Severe treatment of women in ISIS-held territory

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Stifling rules of ISIS
Women in Raqqa, the capital of ISIS’ territory, must now wear a double veil.

By Michael Ashcraft and Mark Ellis

Life in ISIS territory is harsh, especially for women who are arrested and sentenced to lashes and fines for not wearing a double black veil and baggy clothes that hide any semblance of femininity, according to a report in The Guardian.

Hair salons have been shuttered, and female doctors are finding no exceptions to the stringent rules of the new “caliphate” in the major cities of Mosul, Raqqa and Deir el-Zour in the land seized by Islamic State soldiers last year. The new rules, published in a “manifesto,” include being accompanied by a male guardian – a mahram – at all times outside of the house. Women who do not comply are forced off buses and taxis.

“It is a big problem as I do not have any brothers; we are only five sisters.” says Sama Maher, 20, of Raqqa, who’s had run-ins with religious police, known as Hisbah, for violating Isis rules. “I had to quit my university studies in Aleppo because I’m not allowed to cross the checkpoints without a mahram and leave the city by myself like before.”

According to the new rules, girls can be married off even against their will from age nine. The exclusively male ISIS leadership believe they have instituted an idealized society, one that will hasten the Muslim version of the Christian end of the world.

Moderate Muslim women quickly found it futile to protest the rules. They have suffered humiliations, beatings and fines. Men are subject to punishment for the public behavior of their wives and daughters too, so many are obliging their female family members to stay home.

“The Hisbah would hit a woman on her head with a stick if she was not wearing a veil,” says Maha Saleh, 36, a pediatrician. “At the beginning, some female doctors refused to wear veils and went on a strike by staying at home. Hisbah took ambulances and went to their houses and brought them by force to the hospital. One of my colleagues was alone in her clinic in the hospital and thought it was all right to strip off her veil. All of a sudden, two Hisbah broke in her room and reproached her for not wearing the veil and warned her not to do that again.”

Even women in labor arriving in hospitals are being refused admittance if they don’t wear the veil. “I saw some women in labor who seemed to be in a panic and did not have time to wear a veil,” Saleh says. “I was shocked to see that they were denied access to the hospital unless they put veils on their faces.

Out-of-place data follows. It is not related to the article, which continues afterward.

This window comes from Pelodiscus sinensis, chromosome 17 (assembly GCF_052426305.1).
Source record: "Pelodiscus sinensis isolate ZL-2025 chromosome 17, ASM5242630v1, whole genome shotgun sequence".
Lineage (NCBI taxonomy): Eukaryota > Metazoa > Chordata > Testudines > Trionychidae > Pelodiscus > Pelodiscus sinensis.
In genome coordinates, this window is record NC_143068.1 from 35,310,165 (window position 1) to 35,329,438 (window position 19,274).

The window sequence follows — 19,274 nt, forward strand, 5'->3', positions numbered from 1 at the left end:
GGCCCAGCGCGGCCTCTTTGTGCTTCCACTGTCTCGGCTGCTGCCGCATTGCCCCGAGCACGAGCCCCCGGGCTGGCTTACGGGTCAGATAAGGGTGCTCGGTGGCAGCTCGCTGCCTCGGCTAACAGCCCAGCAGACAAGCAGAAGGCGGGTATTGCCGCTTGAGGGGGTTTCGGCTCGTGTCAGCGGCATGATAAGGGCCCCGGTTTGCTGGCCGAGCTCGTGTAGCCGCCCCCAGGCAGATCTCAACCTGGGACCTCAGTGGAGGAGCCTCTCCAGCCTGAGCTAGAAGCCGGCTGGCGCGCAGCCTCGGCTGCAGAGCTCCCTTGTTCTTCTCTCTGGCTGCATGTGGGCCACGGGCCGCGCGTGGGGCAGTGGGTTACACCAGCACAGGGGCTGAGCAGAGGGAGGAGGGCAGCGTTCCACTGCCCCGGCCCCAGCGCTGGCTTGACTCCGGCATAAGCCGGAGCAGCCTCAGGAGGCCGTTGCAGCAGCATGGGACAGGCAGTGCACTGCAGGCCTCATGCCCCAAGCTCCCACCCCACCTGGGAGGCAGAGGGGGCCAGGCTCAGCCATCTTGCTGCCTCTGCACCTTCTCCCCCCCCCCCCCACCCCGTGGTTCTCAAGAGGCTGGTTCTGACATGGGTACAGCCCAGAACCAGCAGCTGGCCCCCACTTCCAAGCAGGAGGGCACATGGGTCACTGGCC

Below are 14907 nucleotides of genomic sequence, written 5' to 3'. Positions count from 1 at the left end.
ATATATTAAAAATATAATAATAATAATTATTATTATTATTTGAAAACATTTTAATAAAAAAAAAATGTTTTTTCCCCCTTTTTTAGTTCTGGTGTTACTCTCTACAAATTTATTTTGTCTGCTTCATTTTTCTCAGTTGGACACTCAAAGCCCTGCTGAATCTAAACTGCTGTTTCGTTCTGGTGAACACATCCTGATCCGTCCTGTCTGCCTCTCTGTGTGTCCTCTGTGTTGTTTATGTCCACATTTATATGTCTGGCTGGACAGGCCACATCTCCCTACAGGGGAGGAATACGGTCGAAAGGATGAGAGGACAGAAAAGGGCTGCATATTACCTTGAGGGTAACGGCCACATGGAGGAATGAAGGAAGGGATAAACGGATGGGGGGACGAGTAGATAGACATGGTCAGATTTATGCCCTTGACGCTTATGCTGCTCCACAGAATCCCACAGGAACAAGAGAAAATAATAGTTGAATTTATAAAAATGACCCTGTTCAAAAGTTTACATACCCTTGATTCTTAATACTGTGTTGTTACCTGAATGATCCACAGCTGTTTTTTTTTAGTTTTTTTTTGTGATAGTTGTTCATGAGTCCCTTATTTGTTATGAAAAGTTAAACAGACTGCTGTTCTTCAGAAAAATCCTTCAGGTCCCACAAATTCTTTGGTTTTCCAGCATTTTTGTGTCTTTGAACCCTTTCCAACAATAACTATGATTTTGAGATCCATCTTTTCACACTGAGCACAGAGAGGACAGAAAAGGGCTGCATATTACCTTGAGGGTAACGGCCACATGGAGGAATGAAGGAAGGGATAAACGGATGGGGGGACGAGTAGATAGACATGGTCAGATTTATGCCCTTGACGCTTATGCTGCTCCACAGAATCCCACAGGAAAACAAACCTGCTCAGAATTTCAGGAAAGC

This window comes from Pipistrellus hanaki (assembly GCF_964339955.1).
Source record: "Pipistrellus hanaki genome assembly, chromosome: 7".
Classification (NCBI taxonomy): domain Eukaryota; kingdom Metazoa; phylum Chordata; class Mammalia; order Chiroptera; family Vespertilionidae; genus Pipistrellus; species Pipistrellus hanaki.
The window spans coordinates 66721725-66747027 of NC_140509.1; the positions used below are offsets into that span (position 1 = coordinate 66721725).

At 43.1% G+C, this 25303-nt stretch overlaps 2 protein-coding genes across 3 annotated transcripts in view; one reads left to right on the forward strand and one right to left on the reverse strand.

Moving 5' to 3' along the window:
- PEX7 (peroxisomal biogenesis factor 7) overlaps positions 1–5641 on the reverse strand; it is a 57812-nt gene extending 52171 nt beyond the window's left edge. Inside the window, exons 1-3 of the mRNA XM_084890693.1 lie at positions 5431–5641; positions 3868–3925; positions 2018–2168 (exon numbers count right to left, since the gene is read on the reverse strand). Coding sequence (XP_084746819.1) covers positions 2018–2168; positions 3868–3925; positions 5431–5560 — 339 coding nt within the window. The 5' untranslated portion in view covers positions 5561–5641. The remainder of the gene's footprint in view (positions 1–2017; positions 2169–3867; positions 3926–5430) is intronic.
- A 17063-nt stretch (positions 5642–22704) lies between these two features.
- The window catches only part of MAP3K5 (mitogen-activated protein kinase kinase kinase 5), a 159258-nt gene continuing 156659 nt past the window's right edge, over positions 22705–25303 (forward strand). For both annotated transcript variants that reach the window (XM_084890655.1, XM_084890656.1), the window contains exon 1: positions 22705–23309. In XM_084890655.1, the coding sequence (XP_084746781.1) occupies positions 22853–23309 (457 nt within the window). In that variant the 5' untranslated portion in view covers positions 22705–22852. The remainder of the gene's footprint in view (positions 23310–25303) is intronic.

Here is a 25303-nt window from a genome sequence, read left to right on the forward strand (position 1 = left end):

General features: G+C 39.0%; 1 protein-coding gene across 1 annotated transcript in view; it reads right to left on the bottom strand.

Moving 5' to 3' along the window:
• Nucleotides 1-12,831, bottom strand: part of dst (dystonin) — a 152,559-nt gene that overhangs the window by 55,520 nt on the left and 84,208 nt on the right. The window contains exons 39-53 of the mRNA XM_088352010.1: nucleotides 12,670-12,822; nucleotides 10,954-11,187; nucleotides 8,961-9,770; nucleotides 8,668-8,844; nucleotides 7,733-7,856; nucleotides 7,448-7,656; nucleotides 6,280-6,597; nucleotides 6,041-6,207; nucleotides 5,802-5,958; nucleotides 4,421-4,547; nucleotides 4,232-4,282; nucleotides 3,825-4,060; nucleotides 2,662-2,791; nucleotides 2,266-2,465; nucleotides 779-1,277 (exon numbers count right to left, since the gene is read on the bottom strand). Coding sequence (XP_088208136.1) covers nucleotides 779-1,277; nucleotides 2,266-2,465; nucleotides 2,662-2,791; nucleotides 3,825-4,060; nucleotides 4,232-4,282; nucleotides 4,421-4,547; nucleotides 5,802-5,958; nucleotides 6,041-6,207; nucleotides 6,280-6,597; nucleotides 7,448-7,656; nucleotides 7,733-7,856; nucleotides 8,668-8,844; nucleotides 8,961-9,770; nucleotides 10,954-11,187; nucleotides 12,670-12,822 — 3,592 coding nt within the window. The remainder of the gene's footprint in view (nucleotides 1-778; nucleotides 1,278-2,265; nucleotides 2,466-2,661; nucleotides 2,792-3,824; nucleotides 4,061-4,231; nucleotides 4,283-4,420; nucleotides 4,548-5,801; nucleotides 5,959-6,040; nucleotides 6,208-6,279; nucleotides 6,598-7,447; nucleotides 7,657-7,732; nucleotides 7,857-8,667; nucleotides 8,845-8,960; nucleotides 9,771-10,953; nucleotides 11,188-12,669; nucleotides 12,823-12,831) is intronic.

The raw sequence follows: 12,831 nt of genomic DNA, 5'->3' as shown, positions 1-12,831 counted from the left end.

New rules and warnings of punishment are posted in shops and online.

Mosul resident Sabah Nadiem panicked when he lost track of his wife in a busy market. “I went with my wife to one of the old souqs to do some shopping, and after a short while I lost her among the crowd,” he says. “The problem was that all the women were wearing veils and it was hard to know who was my wife. I was utterly scared to make a mistake and go for the wrong woman. It would be a disaster to fall into Hisbah hands. I could not even use my mobile as the network was down.”

The stifling rules apply also to children, as Sami Hadi found out last October. When schools opened in Mosul, the mother of five sent her two daughters — Hala, 6, and Tiba, 7, — to school without a hijab.

“After two days, the headmistress told them that they all have to wear the hijab when they come to school. So I made them wear the hijab. Then an Isis order came to stipulate that only girls in 4th, 5th and 6th class in primary school have to wear hijab, not 1st and 2nd classes.”

As it was her family’s only source of income, Samah Nasir, 43, flouted new rules banning hair salons. “I had nothing to feed my children and pay for my husband’s medications,” she says. The Hisbah arrested her and her husband. The Shariah court judge fined her $1,500 and ordered 10 lashes on the soles of her feet to be administered in a room nearby, she says.

Even though women older than 45 are exempted from the veil, they find themselves in difficulty without it. Saleh recounts how a taxi driver refused to take a passenger. “The taxi driver turned to the woman and said: ‘Why are not you wearing a veil?’” Saleh says. “She told him that Isis said the veil was imposed on women who are less than 45. The driver answered: ‘I’m afraid if I have you in my car, Isis Hisbah will stop me at a checkpoint and fine me.'”

Bus drivers are also busted for accepting female passengers without a male guardian mahram. “If Hisbah spot a woman without a mahram in a bus, the whole bus is evacuated and sent back because the driver accepted her,” Maher says.
If the last passenger of a bus in Mosul is female, she’ll be forced off, regardless of how far her destination. Bassma Adel, 35, a bank worker, had to get off a bus miles from home.

“I had to walk to my house though the distance was long in inclement weather,” Adel says. “One of my male colleagues passed by in his car and offered to give me a lift. We drove for a short distance before we were spotted by Hisbah. They asked us for a document that proves my colleague was a mahram to me. When we failed to do that, they reproached us for being together in the car and humiliated us and ordered me to step down.”